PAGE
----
There were few occasions when my husband missed our son’s games. I usually reported the games to him with the major plays and included the contributions our son made in the games. At home (or on the phone if my husband was out of town), he would ask our son, “How was your game?” Despite knowing the outcomes of the games, the high and low points, and particular details of how our son played, my husband always wanted to hear about the game directly from our son. They would proceed to go through a blow-by-blow account of the game with lively commentaries and earnest critiques.
Going beyond the objective, getting past mere information about our spouse and children, intimacy with them allows us to enter their subjective world. It opens the door to their minds and hearts and not only lets us know who they are, but it also frees them to discover more deeply who they are as they share and reveal their inner selves to us. Intimacy strengthens the familial bonds.
Exchange of Gifts
It takes at least two persons to practice intimacy because it is a relational thing – there is an exchange – a precious gift is entrusted and a response commensurate to the gift is granted. In communicating thoughts and feelings, one is given the opportunity to entrust himself to another and the other person is provided the chance not only to be in his shoes, but also to respond to him personally – to walk with him, a privilege to be savored.
First, a gift is given and received; then by the response, the recipient gives and the giver receives. At the end of their game reviews, my husband would respond depending on how our son felt about his game. He would give our athlete a big dose of encouragement if he had a bad game or congratulatory affirmation if he had a good game.
Sharing of Minds and Hearts
Fostering intimacy takes time and patience; we can cultivate a culture in our homes that encourages expressing, sharing and responding. When trust is established, it paves the way for loved ones to share what is in their hearts. Modeling intimacy is the most effective way to teach and foster it in our family relationships:
- Carve out time for regular and casual sharing – eating dinner together comes as a natural way to do this or time in the car with the radio off. Parents openly express and share their own thoughts and feelings – and encourage loved ones to share their thoughts and express their feelings. When troubles and serious things arise, sharing about them will seem normal and natural.
- Begin a couch time with your spouse, when for a few minutes a day, you can share what is in your mind and heart – doesn’t have to be deep – just get in the habit of sharing with each other. This models to our children the primacy of the husband-wife relationship and what married relationship looks like. Added bonus: When children see their parents sharing and having a close relationship, it strengthens their sense of security.
- Let us be available and ready to listen when loved ones talk about what is going on inside of them, even if it seems trivial to us. If we are busy or not ready, we tell them – “I am busy right now, give me five (or plus) minutes, I want to hear what you are saying.” Then give them your full attention.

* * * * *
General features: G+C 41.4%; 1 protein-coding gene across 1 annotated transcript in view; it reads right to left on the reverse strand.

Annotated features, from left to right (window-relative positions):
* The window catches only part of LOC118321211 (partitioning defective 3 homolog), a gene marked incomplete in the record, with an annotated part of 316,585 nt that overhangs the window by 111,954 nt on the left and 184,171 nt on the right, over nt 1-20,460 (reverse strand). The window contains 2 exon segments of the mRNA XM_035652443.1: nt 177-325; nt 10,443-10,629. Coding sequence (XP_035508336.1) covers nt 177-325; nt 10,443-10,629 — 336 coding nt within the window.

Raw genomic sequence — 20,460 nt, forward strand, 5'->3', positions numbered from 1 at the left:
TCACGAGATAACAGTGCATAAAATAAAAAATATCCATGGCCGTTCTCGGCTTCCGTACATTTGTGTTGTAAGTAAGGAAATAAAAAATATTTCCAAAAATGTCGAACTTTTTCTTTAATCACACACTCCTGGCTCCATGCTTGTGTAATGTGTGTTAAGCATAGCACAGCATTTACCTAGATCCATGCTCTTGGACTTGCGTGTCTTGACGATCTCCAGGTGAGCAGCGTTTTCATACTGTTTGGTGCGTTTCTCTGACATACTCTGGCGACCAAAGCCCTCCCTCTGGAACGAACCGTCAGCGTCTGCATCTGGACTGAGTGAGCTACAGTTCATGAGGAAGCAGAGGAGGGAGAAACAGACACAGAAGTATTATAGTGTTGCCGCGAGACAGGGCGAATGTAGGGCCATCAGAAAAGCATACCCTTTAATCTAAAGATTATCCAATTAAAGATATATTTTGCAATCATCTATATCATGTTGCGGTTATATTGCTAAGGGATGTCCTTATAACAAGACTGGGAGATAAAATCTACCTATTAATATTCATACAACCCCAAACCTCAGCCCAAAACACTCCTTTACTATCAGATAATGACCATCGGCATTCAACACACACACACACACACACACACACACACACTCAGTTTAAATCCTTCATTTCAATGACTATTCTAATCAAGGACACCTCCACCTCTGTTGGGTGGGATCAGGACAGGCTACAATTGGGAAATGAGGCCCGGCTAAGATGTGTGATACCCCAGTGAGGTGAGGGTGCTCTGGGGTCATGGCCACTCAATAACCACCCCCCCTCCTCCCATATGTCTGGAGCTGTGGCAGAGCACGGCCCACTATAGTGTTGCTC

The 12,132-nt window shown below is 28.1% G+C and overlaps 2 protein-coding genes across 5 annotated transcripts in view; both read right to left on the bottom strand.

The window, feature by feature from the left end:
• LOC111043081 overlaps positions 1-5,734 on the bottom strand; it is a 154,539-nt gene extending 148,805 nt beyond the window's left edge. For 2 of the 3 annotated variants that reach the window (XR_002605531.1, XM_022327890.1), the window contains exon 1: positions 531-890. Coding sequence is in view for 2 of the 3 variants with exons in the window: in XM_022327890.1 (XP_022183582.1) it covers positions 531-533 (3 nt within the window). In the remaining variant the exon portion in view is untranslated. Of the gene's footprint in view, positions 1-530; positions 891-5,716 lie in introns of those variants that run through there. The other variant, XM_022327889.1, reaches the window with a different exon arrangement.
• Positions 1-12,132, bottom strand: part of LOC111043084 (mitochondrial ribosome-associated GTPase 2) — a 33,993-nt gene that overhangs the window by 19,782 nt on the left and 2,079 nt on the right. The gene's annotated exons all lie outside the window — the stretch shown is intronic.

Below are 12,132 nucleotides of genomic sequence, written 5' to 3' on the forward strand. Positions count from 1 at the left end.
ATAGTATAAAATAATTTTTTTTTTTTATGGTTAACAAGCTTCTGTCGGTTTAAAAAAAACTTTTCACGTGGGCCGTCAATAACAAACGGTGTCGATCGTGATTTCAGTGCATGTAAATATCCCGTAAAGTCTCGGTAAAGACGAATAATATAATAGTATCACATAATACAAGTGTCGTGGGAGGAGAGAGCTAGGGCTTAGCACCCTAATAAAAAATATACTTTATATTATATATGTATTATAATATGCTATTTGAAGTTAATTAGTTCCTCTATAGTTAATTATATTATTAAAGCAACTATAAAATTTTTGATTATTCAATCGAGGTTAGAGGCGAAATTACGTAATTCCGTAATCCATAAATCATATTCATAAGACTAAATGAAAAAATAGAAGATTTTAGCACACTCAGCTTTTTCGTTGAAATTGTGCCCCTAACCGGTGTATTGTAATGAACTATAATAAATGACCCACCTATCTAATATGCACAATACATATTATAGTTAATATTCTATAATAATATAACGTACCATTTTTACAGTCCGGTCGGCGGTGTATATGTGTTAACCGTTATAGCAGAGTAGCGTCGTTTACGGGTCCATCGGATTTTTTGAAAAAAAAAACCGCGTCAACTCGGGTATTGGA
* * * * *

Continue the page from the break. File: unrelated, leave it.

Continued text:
- Let us ask them to explain further their thoughts so that we may understand their ideas. Many times, verbalizing thoughts helps speakers clarify ideas for themselves. Let us give feedback to their ideas without being dismissive.
- The tone of their voice or facial expressions may indicate that real emotions are at play even if the explicit words express only facts. Let us ask them to identify what they are feeling so we can respond accordingly. Feelings are real but not always easy to identify. Identifying feelings helps a person to be in touch with what is going on inside of himself. Together with our children, we’ve looked at a list of feeling words like, angry, disappointed, surprised, delighted, etc. to give us words to use to more accurately express our feelings.
- A response is important in fostering intimacy; it closes the loop – indicating to our loved ones that we not only understand their minds and hearts but that we care for them. For example, when one expresses sadness, we respond with comfort; or when one expresses joy, we respond with jubilation. An appropriate response constitutes our relational expression of affinity and affection for them. They are precious moments when a child responds with kindness to a parent who has shared particularly challenging feelings.
Intimacy opens the path from one heart to another heart and back. Without intimacy, we live in the shallow surfaces of our relationships that often leads to loneliness and isolation. Our priest tells us that most people in their death beds talk singularly about their loved ones; regrets and satisfactions of their lives are measured by the state of their family relationships.
The family is the domain of significant relationships and it is in these relationships that intimacy should naturally be fostered. Skills for intimate interpersonal relationships are learned and honed in the primary relationships of the family. These interpersonal skills are the same ones exercised in prayer; as Christians with a personal relationship with Jesus, intimacy with God is possible. Our Father wants to hear everything directly from us. Let us allow Him into our subjective world; He listens and He does respond.
Fostering Intimacy – Part 2 will be posted next week.
Intimacy with God in Prayer and Teaching our Children Intimacy in Prayer